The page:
UK to divert food waste from landfill for bioenergy

By Susanne Retka Schill
Sainsbury's, a U.K. supermarket chain, aims to become a zero-waste company by year's end by processing its food and meat waste into bioenergy. The initiative began in January in Scotland with approximately 42 tons of food waste per week from 28 stores being diverted to make biofuels and electricity.

In making the announcement at the Zero Waste Conference in Edinburgh, Scotland, on Jan. 21, Alison Austin, Sainsbury's environment manager, said each ton diverted from the landfill will generate enough power for 500 homes and save three tons of carbon dioxide compared with fossil fuels. "Scotland is at the forefront of our wider U.K. plan to completely cut out dependence on landfills," she said. "This is the first step in a plan that will see Sainsbury's stop using landfills for food waste by this summer and stop using landfills completely by the end of the year."

Sainsbury's is the first to sign up with long-time renderer PDM Group for both meat and food waste processing. PDM Group developed biomass power technology when the country faced the bovine spongiform encephalopathy (BSE, or mad-cow disease) outbreak a decade ago. The company developed bubbling fluidized bed combustion technology capable of destroying the animal proteins in carcasses to be incinerated in BSE eradication efforts. PDM Group opened its first meat and bonemeal combustion plant in Widnes, England, in 2000, and it now handles approximately 2,000 metric tons of food waste per week. The system generates eight megawatts of power to the electrical grid, and supplies steam from a combined-heat-and-power system to an adjacent chemical factory. Along with generating power, the facility extracts and recycles waste vegetable oils for use in its own facility, and supplies oil for biodiesel production to U.K.-based Argent Energy Ltd.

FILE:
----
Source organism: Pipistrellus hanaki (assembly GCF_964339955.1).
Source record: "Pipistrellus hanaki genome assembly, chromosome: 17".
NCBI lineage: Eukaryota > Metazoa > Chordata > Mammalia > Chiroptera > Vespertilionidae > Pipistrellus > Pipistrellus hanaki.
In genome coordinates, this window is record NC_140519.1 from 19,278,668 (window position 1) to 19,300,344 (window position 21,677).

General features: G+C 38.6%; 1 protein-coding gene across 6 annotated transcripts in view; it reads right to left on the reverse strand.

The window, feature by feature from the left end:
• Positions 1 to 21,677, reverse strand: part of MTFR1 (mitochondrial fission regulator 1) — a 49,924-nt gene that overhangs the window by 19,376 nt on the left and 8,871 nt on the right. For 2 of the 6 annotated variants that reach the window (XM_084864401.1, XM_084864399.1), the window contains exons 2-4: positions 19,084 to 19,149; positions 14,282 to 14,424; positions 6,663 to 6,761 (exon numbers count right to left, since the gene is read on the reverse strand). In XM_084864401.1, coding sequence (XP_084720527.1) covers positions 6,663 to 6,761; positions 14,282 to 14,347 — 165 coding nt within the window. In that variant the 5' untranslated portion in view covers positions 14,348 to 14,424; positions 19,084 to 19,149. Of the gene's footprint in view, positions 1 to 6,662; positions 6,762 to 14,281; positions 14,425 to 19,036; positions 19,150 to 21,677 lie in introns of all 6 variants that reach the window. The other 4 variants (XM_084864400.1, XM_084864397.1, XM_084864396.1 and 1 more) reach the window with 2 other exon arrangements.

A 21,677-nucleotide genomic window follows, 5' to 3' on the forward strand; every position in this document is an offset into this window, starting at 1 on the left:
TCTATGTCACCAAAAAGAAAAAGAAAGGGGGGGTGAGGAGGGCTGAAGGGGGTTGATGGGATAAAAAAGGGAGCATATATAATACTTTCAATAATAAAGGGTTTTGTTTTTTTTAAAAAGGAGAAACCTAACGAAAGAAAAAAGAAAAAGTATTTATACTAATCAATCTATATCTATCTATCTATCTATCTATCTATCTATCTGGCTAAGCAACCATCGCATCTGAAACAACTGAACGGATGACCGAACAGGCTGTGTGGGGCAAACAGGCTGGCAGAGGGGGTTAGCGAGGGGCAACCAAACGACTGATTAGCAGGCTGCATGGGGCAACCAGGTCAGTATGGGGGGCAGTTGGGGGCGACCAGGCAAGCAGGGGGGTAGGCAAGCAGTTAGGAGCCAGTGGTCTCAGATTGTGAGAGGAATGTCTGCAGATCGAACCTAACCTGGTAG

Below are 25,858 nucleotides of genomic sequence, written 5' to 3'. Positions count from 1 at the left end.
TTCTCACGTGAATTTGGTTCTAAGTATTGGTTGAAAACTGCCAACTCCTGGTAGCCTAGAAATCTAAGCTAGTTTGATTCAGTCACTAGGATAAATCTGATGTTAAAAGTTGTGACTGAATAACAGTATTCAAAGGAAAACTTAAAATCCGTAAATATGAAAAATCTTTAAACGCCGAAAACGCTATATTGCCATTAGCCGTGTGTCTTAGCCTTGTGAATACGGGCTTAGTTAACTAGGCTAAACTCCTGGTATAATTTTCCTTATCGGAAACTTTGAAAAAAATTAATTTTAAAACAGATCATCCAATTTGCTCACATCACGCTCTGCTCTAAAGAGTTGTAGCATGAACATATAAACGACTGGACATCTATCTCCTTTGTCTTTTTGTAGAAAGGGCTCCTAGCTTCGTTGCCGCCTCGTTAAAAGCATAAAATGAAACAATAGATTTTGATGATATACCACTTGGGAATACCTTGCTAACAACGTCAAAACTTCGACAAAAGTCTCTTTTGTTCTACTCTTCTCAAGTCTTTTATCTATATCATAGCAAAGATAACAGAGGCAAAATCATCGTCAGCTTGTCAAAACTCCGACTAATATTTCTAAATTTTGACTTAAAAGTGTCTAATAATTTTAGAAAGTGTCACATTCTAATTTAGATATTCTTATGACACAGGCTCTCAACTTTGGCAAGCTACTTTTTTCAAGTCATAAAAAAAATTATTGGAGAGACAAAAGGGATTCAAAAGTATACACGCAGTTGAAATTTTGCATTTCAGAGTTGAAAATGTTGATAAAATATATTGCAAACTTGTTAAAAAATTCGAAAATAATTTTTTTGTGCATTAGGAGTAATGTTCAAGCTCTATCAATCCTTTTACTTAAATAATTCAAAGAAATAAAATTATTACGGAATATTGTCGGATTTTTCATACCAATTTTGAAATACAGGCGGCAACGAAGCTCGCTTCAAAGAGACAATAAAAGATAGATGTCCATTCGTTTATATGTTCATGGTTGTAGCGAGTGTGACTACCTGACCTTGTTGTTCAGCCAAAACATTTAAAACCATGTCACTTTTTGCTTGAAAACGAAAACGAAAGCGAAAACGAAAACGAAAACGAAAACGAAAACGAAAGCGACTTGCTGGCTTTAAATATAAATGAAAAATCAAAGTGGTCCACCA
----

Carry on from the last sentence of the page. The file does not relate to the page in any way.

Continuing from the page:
PDM Group is expanding its renewable energy capacity in Widnes to handle an additional 100,000 tons of meat and food waste per year, doubling its generating capacity.

Construction of a second energy and recycling center at the company's rendering plant in Nuneaton, England, is expected to be complete in two years. It received permission earlier this year to construct the first of a planned system of anaerobic digesters across the U.K. to handle the anticipated growth in food-waste recycling. The first anaerobic digester, located in Doncaster, England, is expected to begin taking Sainsbury's food waste in late 2009. The plant will handle approximately 45,000 metric tons of food waste per year with a two-megawatt generating capacity.